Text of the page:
Wray rebuts Trump order to ‘kill FISA’: ‘It’s indispensable in keeping Americans safe’

FBI Director Christopher Wray implored lawmakers on Capitol Hill to expeditiously reauthorize Section 702 of the Foreign Intelligence Surveillance Act before it expires next week.

“Section 702 is indispensable in keeping Americans safe from a whole barrage of fast-moving foreign threats,” Wray testified before the House Appropriations Committee at the U.S. Capitol Thursday afternoon.

“So if Congress lets 702 lapse, which it’s set to do now next week, it will massively increase the risk of missing crucial intelligence during a time of heightened national security threats across a whole multiple of fronts,” Wray said.

FISA was passed in 1978 and outlines how the U.S. government can conduct surveillance and foreign intelligence gathering. It has been amended numerous times since then, including after the Sept. 11, 2001, terrorist attacks, when provisions were added to enhance how the FBI could collect information about U.S.-based individuals.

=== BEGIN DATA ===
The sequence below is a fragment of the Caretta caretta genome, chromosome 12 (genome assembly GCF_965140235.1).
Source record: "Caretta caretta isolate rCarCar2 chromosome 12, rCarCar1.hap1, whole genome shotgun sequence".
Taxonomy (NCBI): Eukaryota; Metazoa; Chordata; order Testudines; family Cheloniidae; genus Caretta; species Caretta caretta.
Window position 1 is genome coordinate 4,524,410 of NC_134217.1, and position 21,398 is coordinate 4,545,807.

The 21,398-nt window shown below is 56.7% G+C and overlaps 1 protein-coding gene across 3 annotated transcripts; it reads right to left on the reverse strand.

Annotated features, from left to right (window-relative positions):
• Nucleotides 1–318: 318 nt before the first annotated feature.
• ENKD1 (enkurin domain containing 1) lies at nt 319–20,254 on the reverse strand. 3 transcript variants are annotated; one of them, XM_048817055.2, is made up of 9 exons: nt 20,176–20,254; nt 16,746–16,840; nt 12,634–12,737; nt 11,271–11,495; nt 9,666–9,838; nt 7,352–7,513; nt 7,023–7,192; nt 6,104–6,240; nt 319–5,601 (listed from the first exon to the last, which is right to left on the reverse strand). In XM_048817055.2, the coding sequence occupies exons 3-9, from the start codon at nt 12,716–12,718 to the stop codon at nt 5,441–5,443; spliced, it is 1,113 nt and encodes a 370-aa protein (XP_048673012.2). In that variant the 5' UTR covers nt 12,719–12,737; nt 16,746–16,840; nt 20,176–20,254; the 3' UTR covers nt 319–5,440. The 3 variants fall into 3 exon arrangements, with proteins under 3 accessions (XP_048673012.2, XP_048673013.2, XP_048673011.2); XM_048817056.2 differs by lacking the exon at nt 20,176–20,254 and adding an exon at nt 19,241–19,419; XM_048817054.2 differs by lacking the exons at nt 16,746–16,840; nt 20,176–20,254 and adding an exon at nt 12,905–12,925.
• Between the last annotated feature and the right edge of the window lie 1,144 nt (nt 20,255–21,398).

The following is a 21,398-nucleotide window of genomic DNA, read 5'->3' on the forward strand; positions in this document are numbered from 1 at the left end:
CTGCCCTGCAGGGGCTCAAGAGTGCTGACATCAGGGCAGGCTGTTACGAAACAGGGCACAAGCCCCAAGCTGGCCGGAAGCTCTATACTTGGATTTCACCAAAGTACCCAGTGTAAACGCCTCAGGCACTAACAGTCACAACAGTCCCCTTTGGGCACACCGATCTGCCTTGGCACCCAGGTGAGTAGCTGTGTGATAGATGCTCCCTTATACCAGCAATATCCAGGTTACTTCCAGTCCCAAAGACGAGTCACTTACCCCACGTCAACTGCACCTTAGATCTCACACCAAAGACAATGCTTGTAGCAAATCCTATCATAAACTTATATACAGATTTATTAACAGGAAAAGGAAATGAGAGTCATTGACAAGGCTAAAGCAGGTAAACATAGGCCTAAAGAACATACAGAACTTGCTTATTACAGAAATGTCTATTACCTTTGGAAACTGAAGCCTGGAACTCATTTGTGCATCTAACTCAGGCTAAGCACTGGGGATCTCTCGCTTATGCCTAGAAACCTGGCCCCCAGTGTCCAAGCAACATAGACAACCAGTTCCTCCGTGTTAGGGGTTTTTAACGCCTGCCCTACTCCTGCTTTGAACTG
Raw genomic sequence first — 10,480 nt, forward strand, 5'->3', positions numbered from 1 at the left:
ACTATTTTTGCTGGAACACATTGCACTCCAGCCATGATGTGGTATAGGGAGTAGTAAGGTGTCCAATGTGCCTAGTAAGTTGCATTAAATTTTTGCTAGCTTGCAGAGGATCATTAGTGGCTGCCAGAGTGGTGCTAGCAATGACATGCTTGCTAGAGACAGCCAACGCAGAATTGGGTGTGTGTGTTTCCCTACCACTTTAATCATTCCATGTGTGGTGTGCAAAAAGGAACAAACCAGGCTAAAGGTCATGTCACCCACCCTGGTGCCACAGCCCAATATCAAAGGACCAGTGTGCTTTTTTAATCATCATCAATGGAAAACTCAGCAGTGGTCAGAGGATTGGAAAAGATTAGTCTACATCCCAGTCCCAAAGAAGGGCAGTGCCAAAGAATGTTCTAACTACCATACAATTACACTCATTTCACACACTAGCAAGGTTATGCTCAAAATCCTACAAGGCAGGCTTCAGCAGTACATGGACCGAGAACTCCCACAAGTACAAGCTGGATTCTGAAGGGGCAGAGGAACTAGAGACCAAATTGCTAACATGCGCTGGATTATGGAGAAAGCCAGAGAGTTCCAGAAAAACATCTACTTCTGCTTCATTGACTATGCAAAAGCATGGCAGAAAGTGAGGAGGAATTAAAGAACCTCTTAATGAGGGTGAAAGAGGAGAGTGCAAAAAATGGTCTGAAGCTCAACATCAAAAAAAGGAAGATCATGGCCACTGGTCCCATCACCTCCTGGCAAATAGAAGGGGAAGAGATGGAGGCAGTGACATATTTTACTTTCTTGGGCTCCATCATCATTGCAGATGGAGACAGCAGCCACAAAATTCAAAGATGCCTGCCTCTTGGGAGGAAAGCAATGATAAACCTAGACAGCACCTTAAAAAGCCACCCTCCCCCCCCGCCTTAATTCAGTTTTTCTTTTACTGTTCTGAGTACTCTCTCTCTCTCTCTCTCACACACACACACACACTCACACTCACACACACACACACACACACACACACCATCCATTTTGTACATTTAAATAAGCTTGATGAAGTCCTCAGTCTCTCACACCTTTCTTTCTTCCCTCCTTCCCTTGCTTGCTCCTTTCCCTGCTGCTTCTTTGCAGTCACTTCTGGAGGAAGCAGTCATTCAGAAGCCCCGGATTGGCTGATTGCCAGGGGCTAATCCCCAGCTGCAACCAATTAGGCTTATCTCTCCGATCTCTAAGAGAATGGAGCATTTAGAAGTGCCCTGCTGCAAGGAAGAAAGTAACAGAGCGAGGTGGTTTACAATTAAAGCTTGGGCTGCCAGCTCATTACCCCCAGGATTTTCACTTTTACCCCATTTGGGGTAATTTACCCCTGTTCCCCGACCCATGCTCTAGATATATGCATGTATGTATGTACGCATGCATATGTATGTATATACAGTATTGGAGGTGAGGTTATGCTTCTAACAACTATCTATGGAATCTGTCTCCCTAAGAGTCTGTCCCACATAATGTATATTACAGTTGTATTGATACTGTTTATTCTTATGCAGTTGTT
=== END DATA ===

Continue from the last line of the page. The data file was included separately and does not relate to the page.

Approving the reauthorization has become a nightmare for the House this week after former President Donald Trump called on lawmakers on the hard Right to deny its advancement on the basis that the FBI used the authorities to spy on a campaign aide in 2020 and 2021.

“IT WAS ILLEGALLY USED AGAINST ME, AND MANY OTHERS. THEY SPIED ON MY CAMPAIGN!!!” Trump wrote on Truth Social.

The matter has put Trump and Wray at odds after Trump appointed Wray to his post during his administration.

Trump posted on his social media platform Truth Social that lawmakers should “KILL FISA” in a procedural vote Wednesday, pitting a fraction of the House GOP against the majority of Republicans and Speaker Mike Johnson (R-LA).

Section 702 allows the FBI to identify terrorists in the United States who are working with groups overseas, uncover foreign plots to kidnap or assassinate dissidents in the U.S., and warn critical infrastructure authorities of plots by hackers in China, Russia, and Iran, according to Wray.

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Johnson told reporters on Wednesday that he still believed the House had a path to victory despite the setback to pass the reauthorization.

“We still have time on the clock this week,” Johnson said. “We are going to try and find a way to unlock the rule and I think it’s possible.”

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